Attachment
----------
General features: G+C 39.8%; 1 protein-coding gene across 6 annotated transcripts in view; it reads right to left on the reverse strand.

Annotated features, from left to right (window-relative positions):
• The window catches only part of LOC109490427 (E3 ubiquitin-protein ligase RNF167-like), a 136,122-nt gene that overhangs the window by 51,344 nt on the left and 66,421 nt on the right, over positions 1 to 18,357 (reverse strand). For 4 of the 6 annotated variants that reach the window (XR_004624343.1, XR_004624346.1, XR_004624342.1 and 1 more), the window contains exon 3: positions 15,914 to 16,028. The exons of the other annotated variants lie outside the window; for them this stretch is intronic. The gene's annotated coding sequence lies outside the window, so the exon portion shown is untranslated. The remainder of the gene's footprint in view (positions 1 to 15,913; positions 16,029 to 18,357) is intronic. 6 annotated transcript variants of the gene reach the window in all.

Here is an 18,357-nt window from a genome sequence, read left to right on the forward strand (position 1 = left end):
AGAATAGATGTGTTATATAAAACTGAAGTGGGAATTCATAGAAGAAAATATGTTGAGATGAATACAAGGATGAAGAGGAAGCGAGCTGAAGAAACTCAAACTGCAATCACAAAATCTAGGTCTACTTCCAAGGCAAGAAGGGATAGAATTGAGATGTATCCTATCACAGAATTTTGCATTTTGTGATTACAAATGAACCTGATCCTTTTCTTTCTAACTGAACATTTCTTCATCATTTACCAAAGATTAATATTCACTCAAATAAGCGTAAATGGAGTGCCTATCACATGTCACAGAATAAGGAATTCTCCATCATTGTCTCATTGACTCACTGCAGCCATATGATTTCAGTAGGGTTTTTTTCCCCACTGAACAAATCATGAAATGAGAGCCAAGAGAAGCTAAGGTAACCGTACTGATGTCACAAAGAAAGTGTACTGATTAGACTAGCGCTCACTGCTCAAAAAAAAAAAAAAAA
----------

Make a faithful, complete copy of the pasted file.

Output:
General features: G+C 39.8%; 1 protein-coding gene across 6 annotated transcripts in view; it reads right to left on the reverse strand.

Annotated features, from left to right (window-relative positions):
• The window catches only part of LOC109490427 (E3 ubiquitin-protein ligase RNF167-like), a 136,122-nt gene that overhangs the window by 51,344 nt on the left and 66,421 nt on the right, over positions 1 to 18,357 (reverse strand). For 4 of the 6 annotated variants that reach the window (XR_004624343.1, XR_004624346.1, XR_004624342.1 and 1 more), the window contains exon 3: positions 15,914 to 16,028. The exons of the other annotated variants lie outside the window; for them this stretch is intronic. The gene's annotated coding sequence lies outside the window, so the exon portion shown is untranslated. The remainder of the gene's footprint in view (positions 1 to 15,913; positions 16,029 to 18,357) is intronic. 6 annotated transcript variants of the gene reach the window in all.

Here is an 18,357-nt window from a genome sequence, read left to right on the forward strand (position 1 = left end):
AGAATAGATGTGTTATATAAAACTGAAGTGGGAATTCATAGAAGAAAATATGTTGAGATGAATACAAGGATGAAGAGGAAGCGAGCTGAAGAAACTCAAACTGCAATCACAAAATCTAGGTCTACTTCCAAGGCAAGAAGGGATAGAATTGAGATGTATCCTATCACAGAATTTTGCATTTTGTGATTACAAATGAACCTGATCCTTTTCTTTCTAACTGAACATTTCTTCATCATTTACCAAAGATTAATATTCACTCAAATAAGCGTAAATGGAGTGCCTATCACATGTCACAGAATAAGGAATTCTCCATCATTGTCTCATTGACTCACTGCAGCCATATGATTTCAGTAGGGTTTTTTTCCCCACTGAACAAATCATGAAATGAGAGCCAAGAGAAGCTAAGGTAACCGTACTGATGTCACAAAGAAAGTGTACTGATTAGACTAGCGCTCACTGCTCAAAAAAAAAAAAAAAA